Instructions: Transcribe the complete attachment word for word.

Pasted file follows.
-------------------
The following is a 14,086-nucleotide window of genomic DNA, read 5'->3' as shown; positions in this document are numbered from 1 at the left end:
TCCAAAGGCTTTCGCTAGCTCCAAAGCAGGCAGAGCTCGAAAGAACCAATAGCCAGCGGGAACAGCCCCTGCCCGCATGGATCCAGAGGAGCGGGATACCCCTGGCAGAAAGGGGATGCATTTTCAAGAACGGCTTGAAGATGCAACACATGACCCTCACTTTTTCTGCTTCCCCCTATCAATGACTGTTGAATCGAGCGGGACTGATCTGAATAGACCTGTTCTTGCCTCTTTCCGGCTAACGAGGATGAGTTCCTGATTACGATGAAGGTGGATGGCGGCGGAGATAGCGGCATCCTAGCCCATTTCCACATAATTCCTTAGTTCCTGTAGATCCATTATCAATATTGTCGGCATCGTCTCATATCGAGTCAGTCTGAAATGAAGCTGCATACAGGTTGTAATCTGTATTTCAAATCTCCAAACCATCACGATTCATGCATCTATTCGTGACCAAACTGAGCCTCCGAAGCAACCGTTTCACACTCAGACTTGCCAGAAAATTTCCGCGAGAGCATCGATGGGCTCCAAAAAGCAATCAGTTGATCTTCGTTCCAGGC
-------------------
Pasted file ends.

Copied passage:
The following is a 14,086-nucleotide window of genomic DNA, read 5'->3' as shown; positions in this document are numbered from 1 at the left end:
TCCAAAGGCTTTCGCTAGCTCCAAAGCAGGCAGAGCTCGAAAGAACCAATAGCCAGCGGGAACAGCCCCTGCCCGCATGGATCCAGAGGAGCGGGATACCCCTGGCAGAAAGGGGATGCATTTTCAAGAACGGCTTGAAGATGCAACACATGACCCTCACTTTTTCTGCTTCCCCCTATCAATGACTGTTGAATCGAGCGGGACTGATCTGAATAGACCTGTTCTTGCCTCTTTCCGGCTAACGAGGATGAGTTCCTGATTACGATGAAGGTGGATGGCGGCGGAGATAGCGGCATCCTAGCCCATTTCCACATAATTCCTTAGTTCCTGTAGATCCATTATCAATATTGTCGGCATCGTCTCATATCGAGTCAGTCTGAAATGAAGCTGCATACAGGTTGTAATCTGTATTTCAAATCTCCAAACCATCACGATTCATGCATCTATTCGTGACCAAACTGAGCCTCCGAAGCAACCGTTTCACACTCAGACTTGCCAGAAAATTTCCGCGAGAGCATCGATGGGCTCCAAAAAGCAATCAGTTGATCTTCGTTCCAGGC